Why is my child sick all the time? This is a question many of us at Integra are being asked by families. We have certainly seen lots of poorly children over the past months. This includes many catching one illness on the tail end of the last.To a certain extent, this is a normal part of childhood. A ‘healthy’ child will have 8 to 10 infections per year. When you consider that many of these will last for 7-10 days or so, it can easily feel like they are always ill. Hard as it is as a parent to see your child feeling unwell, it is a necessary process for them to go through to strengthen their immune system. Meeting and fighting different infections allow children to develop an immune response and protect themselves against becoming unwell next time they meet the same bug or pathogen (bacteria or virus). This is called immune memory.The immunization programme is a very important part of developing immune memory. It helps to expose children to certain pathogens without causing the full effects of the illness but priming the immune system in case those pathogens are encountered in the future.
The impact of Covid-19 lockdown measures
Children across the world have had periods of social isolation during lockdown measures and many parents appreciated the ‘illness-free’ periods that were seen as a result. However, children were not exposed to the common illnesses that they should have met. Consequently, their immune systems are less strong. Now that the world is trying to live with Covid and carry on, children are back at school and childcare settings and are encountering the usual childhood illnesses but with no immune memory. In some cases, delayed immunisations for various reasons related to the pandemic or due to parental choices, contribute to this problem. Our children have an ‘immunity debt’ as described by several scientists.Across the world, different patterns of respiratory infections have been noted, including RSV (Respiratory Syncitial Virus) and adenovirus- with these infections being seen ‘out of season’ affecting many children significantly. It has been suggested that the ‘immunity debt’ seen in children may have contributed to the much rarer complication of adenovirus infection – hepatitis – seeing an outbreak of cases worldwide but particularly in the UK over recent months. This is still under investigation as not fully understood.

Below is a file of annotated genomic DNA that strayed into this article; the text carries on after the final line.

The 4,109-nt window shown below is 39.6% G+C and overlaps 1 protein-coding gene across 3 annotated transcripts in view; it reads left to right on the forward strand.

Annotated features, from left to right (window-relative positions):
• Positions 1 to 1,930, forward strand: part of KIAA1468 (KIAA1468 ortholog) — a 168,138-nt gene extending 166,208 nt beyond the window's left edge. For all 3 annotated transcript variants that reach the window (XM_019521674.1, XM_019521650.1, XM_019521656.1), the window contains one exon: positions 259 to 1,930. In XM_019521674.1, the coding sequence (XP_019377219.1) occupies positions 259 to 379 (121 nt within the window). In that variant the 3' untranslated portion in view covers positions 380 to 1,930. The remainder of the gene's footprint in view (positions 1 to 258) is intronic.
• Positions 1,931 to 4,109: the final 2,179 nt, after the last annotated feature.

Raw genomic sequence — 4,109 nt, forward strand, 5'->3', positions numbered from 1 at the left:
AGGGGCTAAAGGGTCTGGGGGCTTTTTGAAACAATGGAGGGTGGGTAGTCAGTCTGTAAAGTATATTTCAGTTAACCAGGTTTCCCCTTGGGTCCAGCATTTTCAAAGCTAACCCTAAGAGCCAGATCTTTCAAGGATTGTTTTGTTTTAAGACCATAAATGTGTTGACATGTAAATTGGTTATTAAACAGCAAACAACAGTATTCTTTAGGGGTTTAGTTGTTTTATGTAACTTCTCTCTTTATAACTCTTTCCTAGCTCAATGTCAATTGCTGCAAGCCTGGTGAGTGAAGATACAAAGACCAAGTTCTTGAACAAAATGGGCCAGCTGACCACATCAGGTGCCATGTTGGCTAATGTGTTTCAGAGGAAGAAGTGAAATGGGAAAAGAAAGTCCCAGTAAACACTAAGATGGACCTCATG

So, what does this all mean for our children?
We will continue to see slightly unusual illness patterns for now whilst we recover from the wider effects of the pandemic. Every time your child fights an infection, they are in fact developing their immune memory. Therefore, this will help them in the long run. Most childhood infections are viral which means that antibiotics are not needed or effective. Viruses can still make children feel very poorly and cause some impressive fevers. However, this is a sign of the body doing what it should and fighting the infection.
You can support this process by making sure your child is drinking enough fluid and passing urine regularly. You can also manage the fever by giving paracetamol or ibuprofen to bring it down. It remains important as ever to keep your child up to date with their immunisations. Doing this helps them to develop their immune memory and protect them from more serious infections. We know how worrying it is when your child is unwell, we have all been there ourselves as parents. We are always happy to see your child and advise, even if it is just to reassure you and ask you to keep doing what you’re doing at home. The good news is, as children get older their immune systems will be a lot more robust once their immune memory has been built.